The Saucelito Creek Wildlife Refuge (SCWR) is a two acre habitat that has been set aside in perpetuity solely for the benefit of our wildlife. Over twenty species of birds nest at the site, and about 100 species of migrating birds visit it each year. The site is home to deer and many small mammals, and coyote and fox visit regularly. All of these animals depend on the site’s creek, the main source of drinking water within 50 acres of contiguous, undeveloped wildlife habitat.
Open Space Sausalito (OSS) is a 501(c)3 non-profit and continues to raise funds to support its ongoing operations, including a native plant restoration project. OSS directors serve as unpaid volunteers.
The SCWR it is not open to the public. As a wildlife refuge, the SCWR must be protected from trampling, erosion, and other wildlife disturbances.
Protect Cypress Ridge
Cypress Ridge is a 15 acre open space preserve in Northern Sausalito just a half mile south of the SCWR. The citizens of Sausalito paid $560,000 for it in 1976 to preserve it forever, but its preservation depends on it remaining zoned as open space. We want the city to place a conservation easement on Cypress Ridge just as OSS did with the SCWR in 2016 after we purchased it. This will make the status of Cypress Ridge permanent. To learn more about this project, visit our partner’s website at Conserve Open Space.
“conserveopenspace.org is comprehensive, well-written, beautifully illustrated, instructional, and just plain fascinating. Really explains the conservation easement process and why it is so important to humans and a constellation of wildlife that inhabit these precious ecological spaces.”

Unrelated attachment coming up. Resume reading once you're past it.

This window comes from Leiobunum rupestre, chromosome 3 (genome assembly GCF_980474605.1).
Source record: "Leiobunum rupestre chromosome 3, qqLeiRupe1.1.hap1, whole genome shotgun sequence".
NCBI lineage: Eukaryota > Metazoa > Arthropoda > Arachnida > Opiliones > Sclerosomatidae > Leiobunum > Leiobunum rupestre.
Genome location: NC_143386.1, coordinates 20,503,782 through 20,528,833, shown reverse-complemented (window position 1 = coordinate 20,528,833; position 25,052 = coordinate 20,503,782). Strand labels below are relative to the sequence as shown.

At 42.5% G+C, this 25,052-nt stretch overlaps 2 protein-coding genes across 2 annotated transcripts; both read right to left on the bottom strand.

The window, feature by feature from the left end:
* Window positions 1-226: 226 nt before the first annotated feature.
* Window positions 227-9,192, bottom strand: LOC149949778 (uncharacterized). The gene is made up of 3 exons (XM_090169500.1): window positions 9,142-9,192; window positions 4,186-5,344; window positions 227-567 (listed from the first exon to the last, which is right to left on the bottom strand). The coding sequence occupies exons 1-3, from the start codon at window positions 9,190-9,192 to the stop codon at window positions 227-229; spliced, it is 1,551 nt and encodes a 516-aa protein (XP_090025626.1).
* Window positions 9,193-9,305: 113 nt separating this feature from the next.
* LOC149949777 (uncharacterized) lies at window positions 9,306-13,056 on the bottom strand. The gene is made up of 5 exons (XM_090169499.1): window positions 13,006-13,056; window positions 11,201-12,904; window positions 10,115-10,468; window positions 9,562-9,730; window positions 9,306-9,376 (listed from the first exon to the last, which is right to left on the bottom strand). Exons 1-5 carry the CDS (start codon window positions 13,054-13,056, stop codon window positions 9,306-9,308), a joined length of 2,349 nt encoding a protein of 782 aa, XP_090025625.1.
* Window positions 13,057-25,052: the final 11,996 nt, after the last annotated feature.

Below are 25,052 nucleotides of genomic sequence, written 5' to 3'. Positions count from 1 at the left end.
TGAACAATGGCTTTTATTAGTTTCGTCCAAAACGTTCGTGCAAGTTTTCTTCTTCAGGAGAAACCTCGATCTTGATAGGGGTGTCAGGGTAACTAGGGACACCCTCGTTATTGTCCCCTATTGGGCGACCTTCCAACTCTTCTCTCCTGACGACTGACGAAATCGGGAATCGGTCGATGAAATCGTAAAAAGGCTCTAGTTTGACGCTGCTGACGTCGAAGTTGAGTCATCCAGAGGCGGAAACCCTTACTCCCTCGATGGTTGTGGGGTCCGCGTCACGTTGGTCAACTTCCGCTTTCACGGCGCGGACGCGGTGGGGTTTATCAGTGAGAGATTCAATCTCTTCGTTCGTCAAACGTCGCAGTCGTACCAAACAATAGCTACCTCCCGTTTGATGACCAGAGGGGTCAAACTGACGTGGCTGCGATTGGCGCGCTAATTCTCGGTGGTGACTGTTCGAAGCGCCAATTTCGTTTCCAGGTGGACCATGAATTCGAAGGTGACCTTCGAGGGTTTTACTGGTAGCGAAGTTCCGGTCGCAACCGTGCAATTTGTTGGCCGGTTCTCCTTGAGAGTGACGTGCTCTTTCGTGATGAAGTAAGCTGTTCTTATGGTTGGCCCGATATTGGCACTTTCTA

-Janice Carragher, former Assignment Editor at KCRA TV
History of the SCWR
Open Space Sausalito (OSS) purchased a privately held, 50% interest in the property for $225,000 in June 2016. OSS granted a conservation easement to Marin Open Space Trust in August 2016 to ensure the land will always remain a wildlife refuge. The City of Sausalito then donated its 50% share of the property to OSS in September 2016, and the City rezoned the parcel as open space in March 2017. See our History of the Saucelito Creek Wildlife Refuge for more details.
The funds to purchase the property were raised from generous citizens throughout the City of Sausalito. We also received grants from the Mays Family Foundation, and from the Transit Authority of Marin and CalTrans.
The Saucelito Creek Wildlife Refuge was formerly known as the Lincoln-Butte Parcel. OSS renamed it in July 2018 using the archaic spelling “Saucelito”, the nineteenth century variant of Sausalito that the City was originally registered under. The name is Spanish for “little willow grove”, and it hearkens back to a time when Sausalito had many willow trees growing around spring fed creeks as can still be found at the SCWR today.
Sausalito Historical Society
Native Plant Restoration
Open Space Sausalito has begun a native plant restoration project at the Saucelito Creek Wildlife Refuge. The project will improve the habitat for birds, and provide nectar plants for Monarch butterflies and Mission Blue butterflies. Over thirty different types of shrubs and wildflowers native to Sausalito have been planted so far. Learn more…
Douglas Tallamy on Native Plants and Wildlife
Douglas Tallamy, Wildlife Ecology professor at the University of Delaware, says native plants have a big impact on wildlife, particularly birds. Learn why and what it means for the SCWR.